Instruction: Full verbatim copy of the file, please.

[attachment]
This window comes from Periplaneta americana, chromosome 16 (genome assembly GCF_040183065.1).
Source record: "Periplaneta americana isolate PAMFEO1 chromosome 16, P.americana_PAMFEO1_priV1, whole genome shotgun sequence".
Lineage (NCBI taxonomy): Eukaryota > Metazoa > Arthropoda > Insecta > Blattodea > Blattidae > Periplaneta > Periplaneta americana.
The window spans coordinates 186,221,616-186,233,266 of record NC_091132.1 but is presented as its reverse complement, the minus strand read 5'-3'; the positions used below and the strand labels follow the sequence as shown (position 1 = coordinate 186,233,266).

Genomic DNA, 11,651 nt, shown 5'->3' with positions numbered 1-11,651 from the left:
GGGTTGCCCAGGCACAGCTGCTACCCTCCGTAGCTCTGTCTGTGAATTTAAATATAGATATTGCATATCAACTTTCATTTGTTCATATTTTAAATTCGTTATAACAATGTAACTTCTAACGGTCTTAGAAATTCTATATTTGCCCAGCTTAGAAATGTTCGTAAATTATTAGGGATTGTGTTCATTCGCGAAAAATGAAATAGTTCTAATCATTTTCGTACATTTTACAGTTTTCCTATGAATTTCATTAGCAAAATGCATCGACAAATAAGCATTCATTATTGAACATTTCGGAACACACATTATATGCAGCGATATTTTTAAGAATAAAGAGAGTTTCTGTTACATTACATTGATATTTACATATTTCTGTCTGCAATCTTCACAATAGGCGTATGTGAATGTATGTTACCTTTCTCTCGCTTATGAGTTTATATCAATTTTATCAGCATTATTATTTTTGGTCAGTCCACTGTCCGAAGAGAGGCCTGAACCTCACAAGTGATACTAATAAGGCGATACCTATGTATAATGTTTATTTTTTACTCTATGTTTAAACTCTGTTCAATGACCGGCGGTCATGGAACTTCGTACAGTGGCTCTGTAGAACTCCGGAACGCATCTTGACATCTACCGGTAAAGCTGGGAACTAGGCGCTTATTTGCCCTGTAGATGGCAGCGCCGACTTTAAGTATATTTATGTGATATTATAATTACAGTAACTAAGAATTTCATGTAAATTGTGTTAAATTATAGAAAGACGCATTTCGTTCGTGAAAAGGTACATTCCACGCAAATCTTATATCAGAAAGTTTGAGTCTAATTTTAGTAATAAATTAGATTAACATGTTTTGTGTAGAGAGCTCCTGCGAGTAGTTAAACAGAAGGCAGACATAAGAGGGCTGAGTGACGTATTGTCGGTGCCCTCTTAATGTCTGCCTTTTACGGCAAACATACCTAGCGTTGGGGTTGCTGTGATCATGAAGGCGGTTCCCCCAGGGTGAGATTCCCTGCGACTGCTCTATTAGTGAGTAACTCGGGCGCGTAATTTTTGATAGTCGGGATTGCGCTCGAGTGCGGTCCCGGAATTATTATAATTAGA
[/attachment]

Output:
This window comes from Periplaneta americana, chromosome 16 (genome assembly GCF_040183065.1).
Source record: "Periplaneta americana isolate PAMFEO1 chromosome 16, P.americana_PAMFEO1_priV1, whole genome shotgun sequence".
Lineage (NCBI taxonomy): Eukaryota > Metazoa > Arthropoda > Insecta > Blattodea > Blattidae > Periplaneta > Periplaneta americana.
The window spans coordinates 186,221,616-186,233,266 of record NC_091132.1 but is presented as its reverse complement, the minus strand read 5'-3'; the positions used below and the strand labels follow the sequence as shown (position 1 = coordinate 186,233,266).

Genomic DNA, 11,651 nt, shown 5'->3' with positions numbered 1-11,651 from the left:
GGGTTGCCCAGGCACAGCTGCTACCCTCCGTAGCTCTGTCTGTGAATTTAAATATAGATATTGCATATCAACTTTCATTTGTTCATATTTTAAATTCGTTATAACAATGTAACTTCTAACGGTCTTAGAAATTCTATATTTGCCCAGCTTAGAAATGTTCGTAAATTATTAGGGATTGTGTTCATTCGCGAAAAATGAAATAGTTCTAATCATTTTCGTACATTTTACAGTTTTCCTATGAATTTCATTAGCAAAATGCATCGACAAATAAGCATTCATTATTGAACATTTCGGAACACACATTATATGCAGCGATATTTTTAAGAATAAAGAGAGTTTCTGTTACATTACATTGATATTTACATATTTCTGTCTGCAATCTTCACAATAGGCGTATGTGAATGTATGTTACCTTTCTCTCGCTTATGAGTTTATATCAATTTTATCAGCATTATTATTTTTGGTCAGTCCACTGTCCGAAGAGAGGCCTGAACCTCACAAGTGATACTAATAAGGCGATACCTATGTATAATGTTTATTTTTTACTCTATGTTTAAACTCTGTTCAATGACCGGCGGTCATGGAACTTCGTACAGTGGCTCTGTAGAACTCCGGAACGCATCTTGACATCTACCGGTAAAGCTGGGAACTAGGCGCTTATTTGCCCTGTAGATGGCAGCGCCGACTTTAAGTATATTTATGTGATATTATAATTACAGTAACTAAGAATTTCATGTAAATTGTGTTAAATTATAGAAAGACGCATTTCGTTCGTGAAAAGGTACATTCCACGCAAATCTTATATCAGAAAGTTTGAGTCTAATTTTAGTAATAAATTAGATTAACATGTTTTGTGTAGAGAGCTCCTGCGAGTAGTTAAACAGAAGGCAGACATAAGAGGGCTGAGTGACGTATTGTCGGTGCCCTCTTAATGTCTGCCTTTTACGGCAAACATACCTAGCGTTGGGGTTGCTGTGATCATGAAGGCGGTTCCCCCAGGGTGAGATTCCCTGCGACTGCTCTATTAGTGAGTAACTCGGGCGCGTAATTTTTGATAGTCGGGATTGCGCTCGAGTGCGGTCCCGGAATTATTATAATTAGA